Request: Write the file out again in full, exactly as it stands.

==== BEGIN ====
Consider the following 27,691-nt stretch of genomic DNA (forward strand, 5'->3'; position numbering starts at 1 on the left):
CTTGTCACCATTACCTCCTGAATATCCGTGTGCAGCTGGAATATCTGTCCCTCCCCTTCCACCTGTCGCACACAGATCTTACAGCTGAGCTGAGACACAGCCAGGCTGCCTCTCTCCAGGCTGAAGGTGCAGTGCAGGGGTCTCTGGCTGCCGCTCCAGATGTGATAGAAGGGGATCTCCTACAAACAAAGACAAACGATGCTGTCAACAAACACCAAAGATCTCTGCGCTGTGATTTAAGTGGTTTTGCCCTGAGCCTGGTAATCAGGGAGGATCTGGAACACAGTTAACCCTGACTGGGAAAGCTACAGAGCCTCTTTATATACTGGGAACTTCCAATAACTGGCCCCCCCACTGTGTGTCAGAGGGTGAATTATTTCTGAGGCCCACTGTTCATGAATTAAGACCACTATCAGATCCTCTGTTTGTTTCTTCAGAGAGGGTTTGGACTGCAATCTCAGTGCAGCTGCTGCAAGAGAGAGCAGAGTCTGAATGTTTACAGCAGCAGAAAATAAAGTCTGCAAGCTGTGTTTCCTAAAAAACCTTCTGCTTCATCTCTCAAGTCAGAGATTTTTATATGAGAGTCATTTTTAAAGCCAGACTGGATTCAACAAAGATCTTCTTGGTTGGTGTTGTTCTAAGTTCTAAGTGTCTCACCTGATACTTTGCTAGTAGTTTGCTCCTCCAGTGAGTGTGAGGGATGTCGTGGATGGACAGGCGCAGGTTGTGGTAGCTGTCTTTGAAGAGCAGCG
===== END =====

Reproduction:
Consider the following 27,691-nt stretch of genomic DNA (forward strand, 5'->3'; position numbering starts at 1 on the left):
CTTGTCACCATTACCTCCTGAATATCCGTGTGCAGCTGGAATATCTGTCCCTCCCCTTCCACCTGTCGCACACAGATCTTACAGCTGAGCTGAGACACAGCCAGGCTGCCTCTCTCCAGGCTGAAGGTGCAGTGCAGGGGTCTCTGGCTGCCGCTCCAGATGTGATAGAAGGGGATCTCCTACAAACAAAGACAAACGATGCTGTCAACAAACACCAAAGATCTCTGCGCTGTGATTTAAGTGGTTTTGCCCTGAGCCTGGTAATCAGGGAGGATCTGGAACACAGTTAACCCTGACTGGGAAAGCTACAGAGCCTCTTTATATACTGGGAACTTCCAATAACTGGCCCCCCCACTGTGTGTCAGAGGGTGAATTATTTCTGAGGCCCACTGTTCATGAATTAAGACCACTATCAGATCCTCTGTTTGTTTCTTCAGAGAGGGTTTGGACTGCAATCTCAGTGCAGCTGCTGCAAGAGAGAGCAGAGTCTGAATGTTTACAGCAGCAGAAAATAAAGTCTGCAAGCTGTGTTTCCTAAAAAACCTTCTGCTTCATCTCTCAAGTCAGAGATTTTTATATGAGAGTCATTTTTAAAGCCAGACTGGATTCAACAAAGATCTTCTTGGTTGGTGTTGTTCTAAGTTCTAAGTGTCTCACCTGATACTTTGCTAGTAGTTTGCTCCTCCAGTGAGTGTGAGGGATGTCGTGGATGGACAGGCGCAGGTTGTGGTAGCTGTCTTTGAAGAGCAGCG